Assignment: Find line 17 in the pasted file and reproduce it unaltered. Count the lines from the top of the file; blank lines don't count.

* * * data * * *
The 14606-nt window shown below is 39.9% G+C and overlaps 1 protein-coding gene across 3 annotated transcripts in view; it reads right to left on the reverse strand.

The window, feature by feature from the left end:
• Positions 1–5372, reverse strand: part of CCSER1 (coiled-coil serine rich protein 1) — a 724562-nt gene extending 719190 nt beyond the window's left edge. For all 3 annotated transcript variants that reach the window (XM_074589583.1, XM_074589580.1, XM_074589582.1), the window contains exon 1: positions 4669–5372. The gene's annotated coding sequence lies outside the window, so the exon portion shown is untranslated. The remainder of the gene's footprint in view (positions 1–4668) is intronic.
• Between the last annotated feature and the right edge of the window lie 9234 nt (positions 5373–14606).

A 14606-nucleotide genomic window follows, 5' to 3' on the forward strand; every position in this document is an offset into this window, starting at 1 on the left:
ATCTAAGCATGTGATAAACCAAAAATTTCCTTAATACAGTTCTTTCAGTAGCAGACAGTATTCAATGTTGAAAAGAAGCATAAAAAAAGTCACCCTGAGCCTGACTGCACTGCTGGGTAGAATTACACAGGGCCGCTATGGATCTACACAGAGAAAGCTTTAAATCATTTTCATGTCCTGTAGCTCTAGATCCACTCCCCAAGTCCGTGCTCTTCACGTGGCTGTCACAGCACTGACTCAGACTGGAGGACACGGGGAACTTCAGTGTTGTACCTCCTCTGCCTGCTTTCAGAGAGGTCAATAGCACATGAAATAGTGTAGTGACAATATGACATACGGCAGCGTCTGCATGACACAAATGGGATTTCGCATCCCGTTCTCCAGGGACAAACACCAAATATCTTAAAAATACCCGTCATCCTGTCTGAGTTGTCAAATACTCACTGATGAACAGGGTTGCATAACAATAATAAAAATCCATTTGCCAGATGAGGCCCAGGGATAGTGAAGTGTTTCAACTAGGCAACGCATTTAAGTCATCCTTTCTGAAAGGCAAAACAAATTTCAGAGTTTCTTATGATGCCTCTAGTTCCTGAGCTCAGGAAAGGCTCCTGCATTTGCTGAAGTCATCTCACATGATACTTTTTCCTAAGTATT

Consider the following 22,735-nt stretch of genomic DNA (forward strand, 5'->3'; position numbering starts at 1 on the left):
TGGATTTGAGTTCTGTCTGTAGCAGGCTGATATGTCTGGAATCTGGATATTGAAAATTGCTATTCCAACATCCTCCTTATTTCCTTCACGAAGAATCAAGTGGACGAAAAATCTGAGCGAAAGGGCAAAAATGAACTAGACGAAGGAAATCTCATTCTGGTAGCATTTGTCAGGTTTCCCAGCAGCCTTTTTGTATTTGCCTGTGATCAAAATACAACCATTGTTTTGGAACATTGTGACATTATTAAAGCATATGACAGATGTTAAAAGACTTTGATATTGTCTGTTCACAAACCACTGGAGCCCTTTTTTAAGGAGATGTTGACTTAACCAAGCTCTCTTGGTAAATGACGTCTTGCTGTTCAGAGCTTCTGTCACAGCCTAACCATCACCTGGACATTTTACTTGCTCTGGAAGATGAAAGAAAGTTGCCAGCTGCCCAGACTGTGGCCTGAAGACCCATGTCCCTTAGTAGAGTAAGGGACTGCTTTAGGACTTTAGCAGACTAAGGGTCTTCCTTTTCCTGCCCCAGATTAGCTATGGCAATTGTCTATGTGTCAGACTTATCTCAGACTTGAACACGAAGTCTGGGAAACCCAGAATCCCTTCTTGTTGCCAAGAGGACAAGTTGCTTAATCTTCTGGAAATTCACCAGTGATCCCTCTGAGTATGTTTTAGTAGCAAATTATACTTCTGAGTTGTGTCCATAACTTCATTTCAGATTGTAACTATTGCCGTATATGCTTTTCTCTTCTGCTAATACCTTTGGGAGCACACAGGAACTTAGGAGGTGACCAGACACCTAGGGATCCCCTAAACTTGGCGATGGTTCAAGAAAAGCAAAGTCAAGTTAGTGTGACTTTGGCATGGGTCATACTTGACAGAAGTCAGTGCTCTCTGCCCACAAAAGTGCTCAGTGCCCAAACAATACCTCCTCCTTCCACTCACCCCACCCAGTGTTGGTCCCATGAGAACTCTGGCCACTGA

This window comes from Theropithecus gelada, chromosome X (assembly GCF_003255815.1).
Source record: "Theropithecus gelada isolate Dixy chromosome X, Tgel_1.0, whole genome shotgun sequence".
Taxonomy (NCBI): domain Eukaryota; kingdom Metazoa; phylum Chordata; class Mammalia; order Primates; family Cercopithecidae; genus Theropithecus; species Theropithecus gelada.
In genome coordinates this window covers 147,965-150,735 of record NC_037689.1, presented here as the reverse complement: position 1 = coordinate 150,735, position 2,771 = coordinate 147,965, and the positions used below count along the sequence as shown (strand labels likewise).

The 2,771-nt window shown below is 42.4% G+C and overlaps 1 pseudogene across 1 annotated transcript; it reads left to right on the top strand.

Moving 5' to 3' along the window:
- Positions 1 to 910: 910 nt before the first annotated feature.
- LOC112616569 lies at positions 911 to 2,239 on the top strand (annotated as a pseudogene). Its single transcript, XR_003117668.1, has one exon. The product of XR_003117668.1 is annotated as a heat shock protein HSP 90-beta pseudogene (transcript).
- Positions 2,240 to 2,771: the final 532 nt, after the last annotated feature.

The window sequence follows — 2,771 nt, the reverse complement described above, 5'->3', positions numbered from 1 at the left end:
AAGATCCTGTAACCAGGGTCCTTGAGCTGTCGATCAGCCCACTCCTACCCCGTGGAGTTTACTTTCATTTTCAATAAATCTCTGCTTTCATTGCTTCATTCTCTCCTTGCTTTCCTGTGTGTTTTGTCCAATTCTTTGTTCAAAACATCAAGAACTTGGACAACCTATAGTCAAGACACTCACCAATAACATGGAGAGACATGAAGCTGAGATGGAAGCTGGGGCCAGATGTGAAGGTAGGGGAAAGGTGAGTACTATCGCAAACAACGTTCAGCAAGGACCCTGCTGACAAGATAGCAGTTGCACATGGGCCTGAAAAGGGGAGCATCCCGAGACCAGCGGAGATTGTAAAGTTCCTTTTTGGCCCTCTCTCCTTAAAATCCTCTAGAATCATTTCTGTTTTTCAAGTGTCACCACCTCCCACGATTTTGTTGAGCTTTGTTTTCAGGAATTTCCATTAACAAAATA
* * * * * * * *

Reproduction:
- Positions 2,240 to 2,771: the final 532 nt, after the last annotated feature.